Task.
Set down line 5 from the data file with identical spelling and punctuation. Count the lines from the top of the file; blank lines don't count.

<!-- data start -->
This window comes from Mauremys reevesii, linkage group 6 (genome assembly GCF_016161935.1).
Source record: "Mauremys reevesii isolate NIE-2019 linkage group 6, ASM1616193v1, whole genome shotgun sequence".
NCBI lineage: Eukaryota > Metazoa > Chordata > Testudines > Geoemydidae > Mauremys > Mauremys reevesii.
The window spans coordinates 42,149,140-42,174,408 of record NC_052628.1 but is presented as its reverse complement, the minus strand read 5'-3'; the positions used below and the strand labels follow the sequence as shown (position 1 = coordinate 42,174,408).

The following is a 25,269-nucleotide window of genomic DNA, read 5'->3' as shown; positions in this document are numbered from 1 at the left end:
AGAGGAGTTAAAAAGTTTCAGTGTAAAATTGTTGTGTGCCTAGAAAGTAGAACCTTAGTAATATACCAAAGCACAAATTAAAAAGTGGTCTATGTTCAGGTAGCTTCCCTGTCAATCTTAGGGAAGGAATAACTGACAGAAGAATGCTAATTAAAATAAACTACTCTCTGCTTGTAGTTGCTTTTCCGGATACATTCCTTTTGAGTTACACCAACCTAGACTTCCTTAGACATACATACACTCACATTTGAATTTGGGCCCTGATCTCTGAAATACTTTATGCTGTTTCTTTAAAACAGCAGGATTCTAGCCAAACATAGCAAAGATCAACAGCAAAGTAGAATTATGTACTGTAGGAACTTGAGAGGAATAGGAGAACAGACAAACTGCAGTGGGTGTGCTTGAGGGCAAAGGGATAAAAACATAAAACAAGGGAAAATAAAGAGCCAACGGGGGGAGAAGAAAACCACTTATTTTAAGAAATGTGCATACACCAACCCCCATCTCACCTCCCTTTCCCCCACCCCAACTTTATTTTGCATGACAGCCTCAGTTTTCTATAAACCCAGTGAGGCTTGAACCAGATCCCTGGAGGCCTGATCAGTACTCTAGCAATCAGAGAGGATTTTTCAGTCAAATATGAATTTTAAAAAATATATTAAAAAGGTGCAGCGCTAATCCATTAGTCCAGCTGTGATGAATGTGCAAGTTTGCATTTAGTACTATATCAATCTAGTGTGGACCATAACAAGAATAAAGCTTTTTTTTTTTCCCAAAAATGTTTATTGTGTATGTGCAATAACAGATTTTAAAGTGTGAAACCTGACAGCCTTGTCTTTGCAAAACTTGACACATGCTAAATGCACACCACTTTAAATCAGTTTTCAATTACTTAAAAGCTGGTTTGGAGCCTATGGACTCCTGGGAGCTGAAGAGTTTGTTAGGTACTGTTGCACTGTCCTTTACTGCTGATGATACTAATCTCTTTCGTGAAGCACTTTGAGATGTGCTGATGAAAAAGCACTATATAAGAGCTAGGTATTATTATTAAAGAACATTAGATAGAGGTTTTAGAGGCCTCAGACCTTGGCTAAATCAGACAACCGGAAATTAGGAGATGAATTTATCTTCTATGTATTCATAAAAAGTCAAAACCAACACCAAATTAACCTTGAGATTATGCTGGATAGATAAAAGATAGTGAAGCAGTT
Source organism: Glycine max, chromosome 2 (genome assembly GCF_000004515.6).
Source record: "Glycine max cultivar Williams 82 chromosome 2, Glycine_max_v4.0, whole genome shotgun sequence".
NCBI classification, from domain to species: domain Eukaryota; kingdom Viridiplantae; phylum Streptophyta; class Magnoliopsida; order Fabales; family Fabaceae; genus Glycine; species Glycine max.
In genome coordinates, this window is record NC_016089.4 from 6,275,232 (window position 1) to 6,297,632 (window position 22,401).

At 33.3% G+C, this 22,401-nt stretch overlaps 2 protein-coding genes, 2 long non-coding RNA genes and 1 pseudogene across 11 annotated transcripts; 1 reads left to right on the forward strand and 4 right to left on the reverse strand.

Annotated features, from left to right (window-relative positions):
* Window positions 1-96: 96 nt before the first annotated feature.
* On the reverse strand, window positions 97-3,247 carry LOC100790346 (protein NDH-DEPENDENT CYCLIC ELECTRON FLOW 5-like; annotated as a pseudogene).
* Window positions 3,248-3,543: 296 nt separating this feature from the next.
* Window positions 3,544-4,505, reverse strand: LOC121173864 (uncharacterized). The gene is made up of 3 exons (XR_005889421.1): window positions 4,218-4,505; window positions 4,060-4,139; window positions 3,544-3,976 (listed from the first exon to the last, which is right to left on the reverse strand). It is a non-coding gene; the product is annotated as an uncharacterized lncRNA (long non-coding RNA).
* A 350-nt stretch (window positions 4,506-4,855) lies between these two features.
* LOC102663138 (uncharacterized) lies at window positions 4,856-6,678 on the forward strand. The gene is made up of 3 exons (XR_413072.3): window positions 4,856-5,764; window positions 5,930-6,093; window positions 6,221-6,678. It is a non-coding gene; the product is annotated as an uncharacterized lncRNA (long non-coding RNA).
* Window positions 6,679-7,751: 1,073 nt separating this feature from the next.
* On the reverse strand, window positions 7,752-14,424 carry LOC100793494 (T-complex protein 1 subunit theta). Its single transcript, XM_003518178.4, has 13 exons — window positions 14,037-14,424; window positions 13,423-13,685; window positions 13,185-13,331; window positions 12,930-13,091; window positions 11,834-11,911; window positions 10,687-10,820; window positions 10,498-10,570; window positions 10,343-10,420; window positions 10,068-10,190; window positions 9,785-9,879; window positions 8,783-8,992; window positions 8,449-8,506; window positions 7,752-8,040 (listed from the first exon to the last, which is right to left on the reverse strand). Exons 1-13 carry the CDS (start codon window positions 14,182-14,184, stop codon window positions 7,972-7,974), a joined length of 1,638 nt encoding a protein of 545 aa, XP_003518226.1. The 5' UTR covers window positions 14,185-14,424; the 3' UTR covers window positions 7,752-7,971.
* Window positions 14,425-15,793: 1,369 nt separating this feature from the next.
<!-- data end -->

The following is a 25,269-nucleotide window of genomic DNA, read 5'->3' as shown; positions in this document are numbered from 1 at the left end: